Monday, June 28, 2010

Post-modernism and Revelation in regards to Knowledge (a lecture from an orthodox rebel)

Post-modernism is (at bottom) an epistemological negation: it says that we cannot know or know that we know. The reason that we cannot "know," the reason that we cannot have true and objective knowledge, is because as individual subjects we are bound within our own subjectivity. That subjectivity has been shaped by many forces and contexts: family and friends, society and culture, tragedies and triumphs. Consequently, our subjectivity serves as a pair of lenses (more cynical souls would say blinders) that filters everything that we encounter.

That it filters everything must be stressed. We are predisposed towards certain bents whether we are reading a certain text or seeing a certain terrain. We are always bringing something to the table that shapes and/or skews the way we view things. To put it in religious terminology: we make everything in our own image. To put it in secular terminology: everyone comes with a bias. This is why (to use post-modern terminology) we can only produce stories rather than a Story: our predispositions prevent us from ever knowing and/or successfully communicating any over-arching objectivity.

Christianity, of course, disagrees. It holds that true and objective knowledge is possible and communicable. Post-modernism does not, holding instead to a complete subjectivism, i.e., we are bound within our subjectivity, within the maze of our own mind. Any real communication with the "outside" (if there even is an outside) is impossible as all such communication would be lost in translation. Exactly how Christianity disagrees with this can be stated in three propositions.

(1) God is there. The first is to affirm the existence of God, i.e., that there is an "outside" that contains an "outsider" who stands "outside" of our subjectivity and thus can view it objectively. This assertion is very basic, but it is also very vital to countering the fundamental assertion of post-modernity that there is no "outside" at all.

(2) God is not silent. The second is to affirm the reality of revelation, i.e., that this "outsider" has communicated with us in a comprehensible way. Even if there is an "outside," the post-modernist could retort (quite correctly) that we can never know if this is so unless the "outside" communicates with us. Thus, the Christian must put forward the reality of revelation, viz., that God has communicated with us by way of revelation (both general and special), revelation that is comprehensible because it has come to us in native (rather than alien) forms: nature, conscience, text, and flesh (see Romans 1:18-20; 2:14-15; Hebrews 1:1-2). Note: The form of "conscience" is important because it demonstrates that the communication is not separate from and outside of us. It is a part of us; as beings made in the image of God, we are still capable of sensing the objective viewpoint.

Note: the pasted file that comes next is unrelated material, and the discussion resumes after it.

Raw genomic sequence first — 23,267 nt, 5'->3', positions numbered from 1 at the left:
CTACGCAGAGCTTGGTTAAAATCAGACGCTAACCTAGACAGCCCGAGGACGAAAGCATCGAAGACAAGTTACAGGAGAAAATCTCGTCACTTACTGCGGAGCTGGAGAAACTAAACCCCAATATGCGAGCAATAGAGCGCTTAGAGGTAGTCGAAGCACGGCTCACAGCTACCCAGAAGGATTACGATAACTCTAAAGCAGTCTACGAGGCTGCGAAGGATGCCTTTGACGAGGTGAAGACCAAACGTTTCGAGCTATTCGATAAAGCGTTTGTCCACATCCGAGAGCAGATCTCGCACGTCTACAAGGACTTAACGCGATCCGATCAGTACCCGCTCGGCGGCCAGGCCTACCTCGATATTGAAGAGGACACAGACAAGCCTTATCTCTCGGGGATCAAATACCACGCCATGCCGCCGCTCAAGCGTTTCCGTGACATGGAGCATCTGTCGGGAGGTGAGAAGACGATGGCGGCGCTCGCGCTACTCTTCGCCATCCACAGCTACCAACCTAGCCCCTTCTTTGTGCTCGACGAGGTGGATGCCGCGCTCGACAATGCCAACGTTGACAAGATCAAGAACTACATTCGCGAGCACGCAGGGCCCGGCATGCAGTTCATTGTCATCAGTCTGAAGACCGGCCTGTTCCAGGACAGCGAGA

(3) The Holy Spirit is our helper. This third one is often overlooked, and yet it is on this point that the conversation between orthodox Christianity and post-modernism goes awry today. Even if there is an "outside" with an "outsider," and even if that "outsider" has communicated to us in comprehensible way, the post-modernist could retort that we can never truly comprehend this communication because it is we who have to read it, i.e., we filter it through our subjective lenses and skew the meaning our own way. Everything becomes personal "interpretation," and thus everything (once again) gets lost in translation; the original authorial intent is impossible (or at least mind-bendingly difficult) to discern.

There are two answers to this, and both support each other. The first is simply to assert the doctrine of the imago dei and thereby vehemently deny the assertion that nothing is communicable to us. However imperfectly, we still know what is true and false, right and wrong, beautiful and ugly. Any statements to the contrary are trapped in an intellectual vacuum that neither has been nor can be applied to the real, practical world where actual people live and breath.

The second answer is where the final proposition comes into play. It is perhaps by today's standards (both within and without the church) highly controversial, but it is nonetheless doctrinal and scriptural. We must assert that not only is God there, and not only has He communicated to us in a comprehensible/native way, but He has also provided for us a translator for His communication: the Holy Spirit, which (as the third member of the Trinity) is God of very God, and thus also exists "outside" as an "outsider". Therefore, it is He who correctly translates the communication for us, being immediately and intimately with us (I Cor. 6:19) so as to teach us the "deep things of God" (I Cor. 2:6-16). Therein is the answer: (1) God exists, (2) God has communicated to us, and (3) God has given us a translator for His communication. The Holy Spirit is there as translator and teacher to help us discern the original authorial intent and properly apply it to our lives.

-Jon Vowell (c) 2010

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